Like the iPhone, the iPad may not have been the first computer tablet on the market (by far), but it was definitely the first one that mass amounts of people cared about. The large, 10-inch tablet computer that was designed for convenience and portability quickly became a hit sensation for several demographics. With the standard phone size being between 3.5 and 4.3 inches, a 10-inch screen was a huge, but perhaps necessary leap in order to bring all of the features we had in our smartphones to a bigger and more accessible screen.
But for many, a 10-inch screen was just a tad too large of a jump from the typically smaller smartphones we were touting a few years ago, so it wasn't too long before we were also introduced to the smaller 7-inch tablet. For the most part, 10 and 7-inch tablets were pretty much the industry standard. However, when phones started to take on larger forms, the 7-inch tablet started to become noticeably dwarfed when compared to some of the smartphones that are coming out today. To people who own the phones that are 5.5, 5.8, or even 6.3 inches in size will probably find the point of a 7-inch tablet moot.
7-inch tablets are still rather popular, especially because 7-inch tablets seem to come in a cheaper package than the more expensive 10-inch tablets on the market today. You have tablets like the Google Nexus 7, the Amazon Kindle Fire line, Samsung Galaxy Tab 7.0, and not to mention the countless others on the market. But just how long will the 7-inch screen tablet last, especially with smartphones on the non-stop train to Bigify Land?
I've been noticing an influx 8-inch tablets being made lately. Following the release of the iPad Mini, which many people speculated to be a 7-inch tablet but turned out to be an 8-inch tablet instead, he first 8-inch tablet I ever took interest in was the Galaxy Note 8.0, which I thought was appropriate considering that the Galaxy Note line seems to always be taking it a step further when it comes to size in order to accomodate more space for the use of their included stylus. I thought it seemed like a good idea, especially considering I found 10-inch tablets to be too big to hold comfortably, and 7-inch tablets too small for what I wanted to draw. An 8-inch screen with the S Pen included seemed like the perfect match for a tablet that I would want. And so far, it has been pretty perfect when I use it. Aside from the fact that I don't use a tablet for much other than the occasional doodle now-a-days, I have no issues with it when I do use it.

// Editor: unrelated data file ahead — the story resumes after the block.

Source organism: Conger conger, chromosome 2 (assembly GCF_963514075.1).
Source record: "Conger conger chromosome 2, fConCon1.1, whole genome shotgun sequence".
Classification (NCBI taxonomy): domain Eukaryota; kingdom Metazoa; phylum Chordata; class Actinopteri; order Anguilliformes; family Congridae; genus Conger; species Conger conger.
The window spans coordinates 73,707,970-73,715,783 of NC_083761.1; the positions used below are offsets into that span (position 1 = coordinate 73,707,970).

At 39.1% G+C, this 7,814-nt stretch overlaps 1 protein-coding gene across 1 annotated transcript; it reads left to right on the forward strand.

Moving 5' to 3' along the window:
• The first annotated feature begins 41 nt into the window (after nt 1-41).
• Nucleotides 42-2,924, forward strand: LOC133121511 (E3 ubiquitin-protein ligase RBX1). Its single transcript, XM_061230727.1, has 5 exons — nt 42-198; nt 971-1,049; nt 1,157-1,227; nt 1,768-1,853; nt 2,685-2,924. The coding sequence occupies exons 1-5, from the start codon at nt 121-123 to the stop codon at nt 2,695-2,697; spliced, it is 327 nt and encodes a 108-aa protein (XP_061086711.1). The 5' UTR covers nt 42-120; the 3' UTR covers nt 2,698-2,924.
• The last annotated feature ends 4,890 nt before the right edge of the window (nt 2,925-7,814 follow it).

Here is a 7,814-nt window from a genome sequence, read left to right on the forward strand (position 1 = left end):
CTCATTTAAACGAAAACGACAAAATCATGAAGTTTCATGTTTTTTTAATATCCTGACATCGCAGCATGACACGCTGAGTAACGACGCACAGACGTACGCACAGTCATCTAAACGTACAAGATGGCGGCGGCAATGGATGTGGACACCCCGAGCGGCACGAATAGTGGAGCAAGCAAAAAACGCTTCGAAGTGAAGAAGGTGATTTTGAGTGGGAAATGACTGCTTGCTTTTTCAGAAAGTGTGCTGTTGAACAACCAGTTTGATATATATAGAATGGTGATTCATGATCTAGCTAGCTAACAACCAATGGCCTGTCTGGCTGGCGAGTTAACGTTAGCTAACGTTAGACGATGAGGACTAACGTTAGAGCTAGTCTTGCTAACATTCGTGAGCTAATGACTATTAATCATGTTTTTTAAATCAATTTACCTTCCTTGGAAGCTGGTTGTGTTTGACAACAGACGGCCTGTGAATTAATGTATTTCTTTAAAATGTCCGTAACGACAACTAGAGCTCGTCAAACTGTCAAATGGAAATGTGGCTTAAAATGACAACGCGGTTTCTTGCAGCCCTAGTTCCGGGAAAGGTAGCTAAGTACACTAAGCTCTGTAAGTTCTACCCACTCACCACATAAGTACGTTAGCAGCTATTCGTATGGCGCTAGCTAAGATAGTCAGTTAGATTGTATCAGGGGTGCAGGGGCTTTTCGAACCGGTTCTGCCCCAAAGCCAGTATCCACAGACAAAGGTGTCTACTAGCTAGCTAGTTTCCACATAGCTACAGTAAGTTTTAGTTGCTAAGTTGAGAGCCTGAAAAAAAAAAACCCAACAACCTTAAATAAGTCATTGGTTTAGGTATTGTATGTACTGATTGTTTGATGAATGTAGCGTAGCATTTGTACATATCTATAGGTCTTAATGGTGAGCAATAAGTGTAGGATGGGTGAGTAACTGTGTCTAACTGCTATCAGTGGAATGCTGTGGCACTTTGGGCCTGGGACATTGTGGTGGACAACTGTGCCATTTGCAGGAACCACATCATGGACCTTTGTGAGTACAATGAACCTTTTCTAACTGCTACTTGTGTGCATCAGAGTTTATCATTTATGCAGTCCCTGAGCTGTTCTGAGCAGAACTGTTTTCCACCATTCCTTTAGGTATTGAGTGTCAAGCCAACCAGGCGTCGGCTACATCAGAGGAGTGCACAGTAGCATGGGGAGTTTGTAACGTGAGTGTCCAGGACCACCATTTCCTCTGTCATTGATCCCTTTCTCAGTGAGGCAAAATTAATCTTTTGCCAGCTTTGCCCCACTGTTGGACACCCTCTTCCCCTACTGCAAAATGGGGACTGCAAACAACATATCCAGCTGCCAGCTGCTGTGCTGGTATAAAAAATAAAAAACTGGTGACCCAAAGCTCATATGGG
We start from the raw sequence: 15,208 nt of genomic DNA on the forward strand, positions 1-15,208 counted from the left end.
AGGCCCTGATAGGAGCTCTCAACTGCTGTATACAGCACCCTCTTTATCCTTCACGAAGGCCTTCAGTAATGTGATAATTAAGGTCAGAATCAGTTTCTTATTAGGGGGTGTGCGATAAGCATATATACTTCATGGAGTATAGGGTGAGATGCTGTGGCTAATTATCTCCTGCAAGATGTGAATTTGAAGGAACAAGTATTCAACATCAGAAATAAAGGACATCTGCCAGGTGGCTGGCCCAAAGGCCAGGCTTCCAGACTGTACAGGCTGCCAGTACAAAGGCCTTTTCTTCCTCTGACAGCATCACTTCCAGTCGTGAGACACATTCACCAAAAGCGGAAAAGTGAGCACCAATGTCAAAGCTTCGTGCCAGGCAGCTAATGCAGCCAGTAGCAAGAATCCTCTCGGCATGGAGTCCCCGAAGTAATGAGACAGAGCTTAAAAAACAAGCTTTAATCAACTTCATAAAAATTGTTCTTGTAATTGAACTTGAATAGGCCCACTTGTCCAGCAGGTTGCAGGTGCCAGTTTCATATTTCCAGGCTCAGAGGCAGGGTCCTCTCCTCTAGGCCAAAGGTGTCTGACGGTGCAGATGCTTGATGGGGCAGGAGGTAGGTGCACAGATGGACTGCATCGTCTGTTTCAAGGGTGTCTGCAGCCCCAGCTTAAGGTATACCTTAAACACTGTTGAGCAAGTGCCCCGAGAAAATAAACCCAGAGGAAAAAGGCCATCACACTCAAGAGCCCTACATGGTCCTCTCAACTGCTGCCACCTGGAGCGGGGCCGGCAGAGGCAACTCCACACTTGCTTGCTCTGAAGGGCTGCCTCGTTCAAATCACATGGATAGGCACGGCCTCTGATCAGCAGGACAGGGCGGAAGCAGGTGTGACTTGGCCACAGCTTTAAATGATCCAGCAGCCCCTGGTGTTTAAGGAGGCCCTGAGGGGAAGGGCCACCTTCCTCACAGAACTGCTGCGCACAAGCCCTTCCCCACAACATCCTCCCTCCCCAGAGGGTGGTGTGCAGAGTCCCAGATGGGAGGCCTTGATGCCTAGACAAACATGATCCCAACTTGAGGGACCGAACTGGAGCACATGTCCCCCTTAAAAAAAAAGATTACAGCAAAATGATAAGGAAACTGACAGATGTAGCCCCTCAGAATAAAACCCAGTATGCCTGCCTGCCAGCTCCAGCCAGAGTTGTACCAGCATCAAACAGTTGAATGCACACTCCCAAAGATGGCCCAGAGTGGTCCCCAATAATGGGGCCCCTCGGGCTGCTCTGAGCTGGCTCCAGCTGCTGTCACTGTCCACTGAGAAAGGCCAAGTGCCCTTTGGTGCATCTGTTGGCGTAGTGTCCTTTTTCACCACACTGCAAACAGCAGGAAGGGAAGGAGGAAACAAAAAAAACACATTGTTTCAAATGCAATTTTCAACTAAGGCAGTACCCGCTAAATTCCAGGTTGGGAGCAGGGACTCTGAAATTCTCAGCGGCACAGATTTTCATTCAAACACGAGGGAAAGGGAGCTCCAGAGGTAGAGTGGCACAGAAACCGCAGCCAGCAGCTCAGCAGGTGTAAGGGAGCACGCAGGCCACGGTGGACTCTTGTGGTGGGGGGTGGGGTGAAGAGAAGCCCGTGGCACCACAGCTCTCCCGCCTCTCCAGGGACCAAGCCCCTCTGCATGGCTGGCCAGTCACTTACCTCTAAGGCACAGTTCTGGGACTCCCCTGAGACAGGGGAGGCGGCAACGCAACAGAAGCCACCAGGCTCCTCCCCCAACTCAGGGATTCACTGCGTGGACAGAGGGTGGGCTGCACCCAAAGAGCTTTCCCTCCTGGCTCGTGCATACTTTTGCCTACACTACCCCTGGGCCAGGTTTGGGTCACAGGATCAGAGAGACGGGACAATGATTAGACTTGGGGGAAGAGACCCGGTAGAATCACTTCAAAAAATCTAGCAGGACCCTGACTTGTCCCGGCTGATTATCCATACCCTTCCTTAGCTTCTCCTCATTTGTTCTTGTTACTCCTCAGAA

The second half of 2013 seems to be pushing more towards the release of more 8-inch tablets, like with LG's G Pad and Lenovo's Yoga tablet (which comes in both 8 and 10-inch sizes). News surfaced recently that Nokia is also reportedly working on an 8-inch tablet, and even speculation that Google is working on an 8-inch variant of the Nexus tablet. The 8-inch tablet is undeniably picking up speed, and with this increase in popularity for the slight increase in size, I do wonder if 8-inch screens will become the industry standard over the next two years. As smartphones get closer to bridging that gap between what made the 7-inch tablet so appealing to begin with, it seems that the only way to go from here is up. Overall, people seem pleased with the increase in options for larger smartphones, so it would seem that the phablet smartphones are here to stay for a while. So instead of making anything smaller, everything else looks to be growing larger.
What are your thoughts, readers? Are you a fan of the new influx of 8-inch tablets coming out, or do you prefer 7 or 10-inch tablets instead? Do you think that 7-inch tablets will soon lose importance as smartphones get bigger? Let us know your thoughts in the comments below!